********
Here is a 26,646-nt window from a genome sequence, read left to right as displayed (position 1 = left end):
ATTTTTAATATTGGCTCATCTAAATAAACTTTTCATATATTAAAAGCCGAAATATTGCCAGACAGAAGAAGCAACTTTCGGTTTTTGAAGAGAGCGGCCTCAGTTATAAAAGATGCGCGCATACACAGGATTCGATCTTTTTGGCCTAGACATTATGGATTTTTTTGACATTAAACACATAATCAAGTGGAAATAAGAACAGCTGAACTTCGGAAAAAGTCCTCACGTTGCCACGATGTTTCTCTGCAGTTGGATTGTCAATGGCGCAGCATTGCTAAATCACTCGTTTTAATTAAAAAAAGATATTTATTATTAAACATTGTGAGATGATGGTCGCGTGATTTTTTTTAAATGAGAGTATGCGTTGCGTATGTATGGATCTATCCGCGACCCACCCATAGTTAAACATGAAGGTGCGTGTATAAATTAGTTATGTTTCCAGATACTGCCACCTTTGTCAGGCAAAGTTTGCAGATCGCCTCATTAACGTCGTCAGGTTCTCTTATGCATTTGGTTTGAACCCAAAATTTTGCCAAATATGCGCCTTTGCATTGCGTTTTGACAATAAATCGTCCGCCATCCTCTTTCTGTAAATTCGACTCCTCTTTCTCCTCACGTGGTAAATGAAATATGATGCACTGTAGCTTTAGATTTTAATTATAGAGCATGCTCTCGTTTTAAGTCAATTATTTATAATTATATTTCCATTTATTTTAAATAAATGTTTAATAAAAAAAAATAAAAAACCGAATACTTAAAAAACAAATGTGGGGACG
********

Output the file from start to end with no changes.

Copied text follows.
Here is a 26,646-nt window from a genome sequence, read left to right as displayed (position 1 = left end):
ATTTTTAATATTGGCTCATCTAAATAAACTTTTCATATATTAAAAGCCGAAATATTGCCAGACAGAAGAAGCAACTTTCGGTTTTTGAAGAGAGCGGCCTCAGTTATAAAAGATGCGCGCATACACAGGATTCGATCTTTTTGGCCTAGACATTATGGATTTTTTTGACATTAAACACATAATCAAGTGGAAATAAGAACAGCTGAACTTCGGAAAAAGTCCTCACGTTGCCACGATGTTTCTCTGCAGTTGGATTGTCAATGGCGCAGCATTGCTAAATCACTCGTTTTAATTAAAAAAAGATATTTATTATTAAACATTGTGAGATGATGGTCGCGTGATTTTTTTTAAATGAGAGTATGCGTTGCGTATGTATGGATCTATCCGCGACCCACCCATAGTTAAACATGAAGGTGCGTGTATAAATTAGTTATGTTTCCAGATACTGCCACCTTTGTCAGGCAAAGTTTGCAGATCGCCTCATTAACGTCGTCAGGTTCTCTTATGCATTTGGTTTGAACCCAAAATTTTGCCAAATATGCGCCTTTGCATTGCGTTTTGACAATAAATCGTCCGCCATCCTCTTTCTGTAAATTCGACTCCTCTTTCTCCTCACGTGGTAAATGAAATATGATGCACTGTAGCTTTAGATTTTAATTATAGAGCATGCTCTCGTTTTAAGTCAATTATTTATAATTATATTTCCATTTATTTTAAATAAATGTTTAATAAAAAAAAATAAAAAACCGAATACTTAAAAAACAAATGTGGGGACG